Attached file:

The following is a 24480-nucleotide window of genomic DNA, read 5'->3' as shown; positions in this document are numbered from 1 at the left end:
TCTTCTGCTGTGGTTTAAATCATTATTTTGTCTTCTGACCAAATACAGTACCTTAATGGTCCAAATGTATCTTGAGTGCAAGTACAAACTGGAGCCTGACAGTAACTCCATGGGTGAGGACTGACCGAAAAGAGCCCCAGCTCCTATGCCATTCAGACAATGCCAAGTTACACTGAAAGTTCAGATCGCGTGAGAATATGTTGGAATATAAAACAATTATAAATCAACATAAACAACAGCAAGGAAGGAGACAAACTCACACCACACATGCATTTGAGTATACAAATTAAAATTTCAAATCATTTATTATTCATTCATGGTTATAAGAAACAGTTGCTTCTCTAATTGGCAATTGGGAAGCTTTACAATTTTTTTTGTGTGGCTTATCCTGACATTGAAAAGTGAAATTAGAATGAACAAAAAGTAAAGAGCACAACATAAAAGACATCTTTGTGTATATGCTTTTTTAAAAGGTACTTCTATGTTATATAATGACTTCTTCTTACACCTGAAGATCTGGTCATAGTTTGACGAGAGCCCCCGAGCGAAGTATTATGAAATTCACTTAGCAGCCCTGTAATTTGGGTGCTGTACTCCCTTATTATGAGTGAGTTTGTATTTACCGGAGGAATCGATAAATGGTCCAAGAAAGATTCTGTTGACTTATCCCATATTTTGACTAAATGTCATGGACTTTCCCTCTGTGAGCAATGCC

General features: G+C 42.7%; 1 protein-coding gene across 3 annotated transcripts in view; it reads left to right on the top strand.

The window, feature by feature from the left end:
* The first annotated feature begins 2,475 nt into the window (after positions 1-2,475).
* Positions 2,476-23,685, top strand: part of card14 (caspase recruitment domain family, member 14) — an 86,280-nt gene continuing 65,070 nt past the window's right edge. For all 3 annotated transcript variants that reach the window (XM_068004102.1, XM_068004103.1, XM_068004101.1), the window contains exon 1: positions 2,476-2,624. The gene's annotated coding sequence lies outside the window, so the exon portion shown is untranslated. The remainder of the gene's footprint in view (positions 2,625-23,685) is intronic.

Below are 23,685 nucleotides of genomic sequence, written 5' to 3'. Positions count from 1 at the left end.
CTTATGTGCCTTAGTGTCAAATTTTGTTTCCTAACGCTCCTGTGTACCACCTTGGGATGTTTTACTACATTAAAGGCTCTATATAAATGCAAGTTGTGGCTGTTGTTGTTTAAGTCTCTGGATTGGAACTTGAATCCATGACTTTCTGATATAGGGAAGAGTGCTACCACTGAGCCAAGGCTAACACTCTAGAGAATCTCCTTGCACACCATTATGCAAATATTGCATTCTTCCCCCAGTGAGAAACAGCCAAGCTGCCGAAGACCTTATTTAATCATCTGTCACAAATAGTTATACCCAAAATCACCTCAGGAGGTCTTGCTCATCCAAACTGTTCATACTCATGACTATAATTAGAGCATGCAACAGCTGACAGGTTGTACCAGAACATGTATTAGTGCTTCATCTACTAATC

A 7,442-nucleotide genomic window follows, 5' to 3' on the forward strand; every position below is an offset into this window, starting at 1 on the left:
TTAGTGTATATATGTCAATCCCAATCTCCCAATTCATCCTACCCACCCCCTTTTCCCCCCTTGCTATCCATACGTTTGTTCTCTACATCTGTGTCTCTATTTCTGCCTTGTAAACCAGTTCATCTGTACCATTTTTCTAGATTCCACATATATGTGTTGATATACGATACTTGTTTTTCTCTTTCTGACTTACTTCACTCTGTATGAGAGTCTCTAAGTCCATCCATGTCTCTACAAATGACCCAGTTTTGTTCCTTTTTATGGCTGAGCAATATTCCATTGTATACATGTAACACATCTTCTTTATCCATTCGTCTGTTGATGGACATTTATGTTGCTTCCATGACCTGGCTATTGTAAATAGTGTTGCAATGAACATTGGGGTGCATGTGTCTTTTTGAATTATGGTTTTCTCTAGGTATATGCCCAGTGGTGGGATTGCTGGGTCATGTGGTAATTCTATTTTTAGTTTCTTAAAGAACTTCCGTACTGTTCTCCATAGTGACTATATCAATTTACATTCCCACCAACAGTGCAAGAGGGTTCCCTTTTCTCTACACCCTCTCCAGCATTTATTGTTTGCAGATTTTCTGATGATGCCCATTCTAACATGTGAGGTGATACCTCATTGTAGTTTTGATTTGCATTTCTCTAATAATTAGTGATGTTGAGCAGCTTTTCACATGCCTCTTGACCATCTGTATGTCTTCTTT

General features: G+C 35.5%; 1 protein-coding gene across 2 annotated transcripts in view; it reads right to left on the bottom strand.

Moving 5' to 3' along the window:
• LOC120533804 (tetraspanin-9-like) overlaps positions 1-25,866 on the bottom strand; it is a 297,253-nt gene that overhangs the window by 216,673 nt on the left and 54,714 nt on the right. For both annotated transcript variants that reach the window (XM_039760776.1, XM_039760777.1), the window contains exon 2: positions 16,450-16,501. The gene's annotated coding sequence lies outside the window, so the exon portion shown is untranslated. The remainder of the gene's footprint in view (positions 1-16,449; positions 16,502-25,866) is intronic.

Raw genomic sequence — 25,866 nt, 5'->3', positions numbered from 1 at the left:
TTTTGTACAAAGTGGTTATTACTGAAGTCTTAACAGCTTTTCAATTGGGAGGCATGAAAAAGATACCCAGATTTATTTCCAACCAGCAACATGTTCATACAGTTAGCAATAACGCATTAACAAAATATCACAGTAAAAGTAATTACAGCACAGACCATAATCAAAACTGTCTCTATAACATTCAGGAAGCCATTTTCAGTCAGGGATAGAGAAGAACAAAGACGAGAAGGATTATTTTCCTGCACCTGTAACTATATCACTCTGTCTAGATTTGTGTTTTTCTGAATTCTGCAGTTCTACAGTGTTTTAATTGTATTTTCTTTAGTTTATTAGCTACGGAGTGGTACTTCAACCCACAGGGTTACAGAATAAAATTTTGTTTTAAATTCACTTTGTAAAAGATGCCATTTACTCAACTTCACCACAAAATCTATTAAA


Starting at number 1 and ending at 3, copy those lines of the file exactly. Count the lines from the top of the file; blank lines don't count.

The following is a 24480-nucleotide window of genomic DNA, read 5'->3' as shown; positions in this document are numbered from 1 at the left end:
TCTTCTGCTGTGGTTTAAATCATTATTTTGTCTTCTGACCAAATACAGTACCTTAATGGTCCAAATGTATCTTGAGTGCAAGTACAAACTGGAGCCTGACAGTAACTCCATGGGTGAGGACTGACCGAAAAGAGCCCCAGCTCCTATGCCATTCAGACAATGCCAAGTTACACTGAAAGTTCAGATCGCGTGAGAATATGTTGGAATATAAAACAATTATAAATCAACATAAACAACAGCAAGGAAGGAGACAAACTCACACCACACATGCATTTGAGTATACAAATTAAAATTTCAAATCATTTATTATTCATTCATGGTTATAAGAAACAGTTGCTTCTCTAATTGGCAATTGGGAAGCTTTACAATTTTTTTTGTGTGGCTTATCCTGACATTGAAAAGTGAAATTAGAATGAACAAAAAGTAAAGAGCACAACATAAAAGACATCTTTGTGTATATGCTTTTTTAAAAGGTACTTCTATGTTATATAATGACTTCTTCTTACACCTGAAGATCTGGTCATAGTTTGACGAGAGCCCCCGAGCGAAGTATTATGAAATTCACTTAGCAGCCCTGTAATTTGGGTGCTGTACTCCCTTATTATGAGTGAGTTTGTATTTACCGGAGGAATCGATAAATGGTCCAAGAAAGATTCTGTTGACTTATCCCATATTTTGACTAAATGTCATGGACTTTCCCTCTGTGAGCAATGCC

General features: G+C 42.7%; 1 protein-coding gene across 3 annotated transcripts in view; it reads left to right on the top strand.